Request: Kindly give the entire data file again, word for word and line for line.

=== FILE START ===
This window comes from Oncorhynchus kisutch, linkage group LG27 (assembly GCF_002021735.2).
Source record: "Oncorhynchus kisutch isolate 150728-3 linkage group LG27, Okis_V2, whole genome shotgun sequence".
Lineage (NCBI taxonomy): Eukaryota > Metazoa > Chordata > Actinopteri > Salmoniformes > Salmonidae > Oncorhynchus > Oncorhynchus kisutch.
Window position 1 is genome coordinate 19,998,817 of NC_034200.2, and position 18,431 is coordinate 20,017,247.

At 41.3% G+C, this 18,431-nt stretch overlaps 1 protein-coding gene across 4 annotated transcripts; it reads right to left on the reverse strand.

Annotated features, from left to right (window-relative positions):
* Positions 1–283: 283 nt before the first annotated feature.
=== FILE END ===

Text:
This window comes from Oncorhynchus kisutch, linkage group LG27 (assembly GCF_002021735.2).
Source record: "Oncorhynchus kisutch isolate 150728-3 linkage group LG27, Okis_V2, whole genome shotgun sequence".
Lineage (NCBI taxonomy): Eukaryota > Metazoa > Chordata > Actinopteri > Salmoniformes > Salmonidae > Oncorhynchus > Oncorhynchus kisutch.
Window position 1 is genome coordinate 19,998,817 of NC_034200.2, and position 18,431 is coordinate 20,017,247.

At 41.3% G+C, this 18,431-nt stretch overlaps 1 protein-coding gene across 4 annotated transcripts; it reads right to left on the reverse strand.

Annotated features, from left to right (window-relative positions):
* Positions 1–283: 283 nt before the first annotated feature.